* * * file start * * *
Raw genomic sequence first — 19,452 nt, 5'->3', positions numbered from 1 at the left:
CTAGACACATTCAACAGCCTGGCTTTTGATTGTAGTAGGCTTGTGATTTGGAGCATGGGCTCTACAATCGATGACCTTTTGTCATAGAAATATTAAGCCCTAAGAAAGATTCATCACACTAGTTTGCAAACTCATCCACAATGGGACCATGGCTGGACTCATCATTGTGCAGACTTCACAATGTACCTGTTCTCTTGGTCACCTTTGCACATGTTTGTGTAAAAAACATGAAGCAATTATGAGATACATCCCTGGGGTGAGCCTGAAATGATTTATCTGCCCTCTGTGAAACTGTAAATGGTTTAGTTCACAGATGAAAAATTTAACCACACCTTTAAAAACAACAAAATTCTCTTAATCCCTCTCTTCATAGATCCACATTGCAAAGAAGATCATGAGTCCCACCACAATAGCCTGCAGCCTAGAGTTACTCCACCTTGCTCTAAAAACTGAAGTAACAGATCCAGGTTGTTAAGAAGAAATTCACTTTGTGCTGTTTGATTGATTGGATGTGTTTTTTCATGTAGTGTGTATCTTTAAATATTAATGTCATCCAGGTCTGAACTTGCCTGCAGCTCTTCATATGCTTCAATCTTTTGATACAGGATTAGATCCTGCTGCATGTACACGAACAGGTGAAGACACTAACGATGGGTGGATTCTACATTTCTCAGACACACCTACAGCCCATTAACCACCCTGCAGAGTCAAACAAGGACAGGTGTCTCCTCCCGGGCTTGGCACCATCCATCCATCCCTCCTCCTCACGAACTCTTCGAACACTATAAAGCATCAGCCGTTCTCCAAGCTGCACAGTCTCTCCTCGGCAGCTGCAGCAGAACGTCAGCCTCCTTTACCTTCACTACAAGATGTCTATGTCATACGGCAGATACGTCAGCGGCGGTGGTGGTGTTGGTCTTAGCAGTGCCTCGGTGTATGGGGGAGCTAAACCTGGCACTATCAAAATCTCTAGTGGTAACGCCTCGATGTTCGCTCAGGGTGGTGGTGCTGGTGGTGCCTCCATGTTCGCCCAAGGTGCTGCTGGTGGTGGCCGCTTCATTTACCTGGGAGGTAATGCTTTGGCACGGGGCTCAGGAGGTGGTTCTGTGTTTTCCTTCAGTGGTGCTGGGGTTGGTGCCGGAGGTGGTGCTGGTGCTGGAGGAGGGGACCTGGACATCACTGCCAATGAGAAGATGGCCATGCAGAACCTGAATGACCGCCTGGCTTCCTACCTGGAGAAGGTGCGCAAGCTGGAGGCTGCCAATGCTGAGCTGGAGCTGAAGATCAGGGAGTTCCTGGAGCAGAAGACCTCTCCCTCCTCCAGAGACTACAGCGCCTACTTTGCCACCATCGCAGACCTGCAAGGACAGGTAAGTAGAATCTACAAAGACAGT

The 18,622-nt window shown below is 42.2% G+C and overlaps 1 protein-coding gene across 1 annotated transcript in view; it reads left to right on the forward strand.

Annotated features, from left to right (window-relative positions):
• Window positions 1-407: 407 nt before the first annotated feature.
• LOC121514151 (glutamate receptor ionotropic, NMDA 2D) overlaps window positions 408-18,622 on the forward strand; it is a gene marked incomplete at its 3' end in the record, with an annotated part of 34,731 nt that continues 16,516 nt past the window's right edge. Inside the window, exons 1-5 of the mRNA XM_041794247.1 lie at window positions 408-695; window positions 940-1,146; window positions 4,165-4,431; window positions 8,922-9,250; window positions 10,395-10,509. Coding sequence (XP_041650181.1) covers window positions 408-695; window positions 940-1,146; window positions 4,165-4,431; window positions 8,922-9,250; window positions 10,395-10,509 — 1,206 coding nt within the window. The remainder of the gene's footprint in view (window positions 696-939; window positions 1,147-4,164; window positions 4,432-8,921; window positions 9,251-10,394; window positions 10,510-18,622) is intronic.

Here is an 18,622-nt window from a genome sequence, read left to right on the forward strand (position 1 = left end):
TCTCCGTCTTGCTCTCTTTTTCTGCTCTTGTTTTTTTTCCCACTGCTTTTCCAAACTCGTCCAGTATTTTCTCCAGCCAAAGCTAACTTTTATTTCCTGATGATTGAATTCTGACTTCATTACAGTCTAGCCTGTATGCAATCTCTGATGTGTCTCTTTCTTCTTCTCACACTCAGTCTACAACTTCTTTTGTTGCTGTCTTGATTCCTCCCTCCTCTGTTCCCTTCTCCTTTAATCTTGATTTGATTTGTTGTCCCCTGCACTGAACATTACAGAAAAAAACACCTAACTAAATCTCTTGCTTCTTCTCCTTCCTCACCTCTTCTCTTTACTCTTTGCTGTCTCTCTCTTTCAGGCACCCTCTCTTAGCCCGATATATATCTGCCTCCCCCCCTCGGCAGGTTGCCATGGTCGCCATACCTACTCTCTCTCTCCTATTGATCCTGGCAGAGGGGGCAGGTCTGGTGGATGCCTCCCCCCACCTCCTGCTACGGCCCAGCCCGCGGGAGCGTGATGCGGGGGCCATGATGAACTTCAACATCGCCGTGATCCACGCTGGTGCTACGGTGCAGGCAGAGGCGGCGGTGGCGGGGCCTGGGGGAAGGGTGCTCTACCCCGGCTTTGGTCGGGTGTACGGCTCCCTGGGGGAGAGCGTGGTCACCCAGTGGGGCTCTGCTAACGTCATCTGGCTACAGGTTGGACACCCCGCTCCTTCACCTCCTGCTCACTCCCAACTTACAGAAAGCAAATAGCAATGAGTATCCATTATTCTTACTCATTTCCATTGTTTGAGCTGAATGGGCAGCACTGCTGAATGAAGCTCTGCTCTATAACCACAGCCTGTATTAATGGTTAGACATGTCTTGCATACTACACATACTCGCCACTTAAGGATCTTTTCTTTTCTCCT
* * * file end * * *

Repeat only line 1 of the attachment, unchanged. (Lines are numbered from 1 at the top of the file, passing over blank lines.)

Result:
Raw genomic sequence first — 19,452 nt, 5'->3', positions numbered from 1 at the left: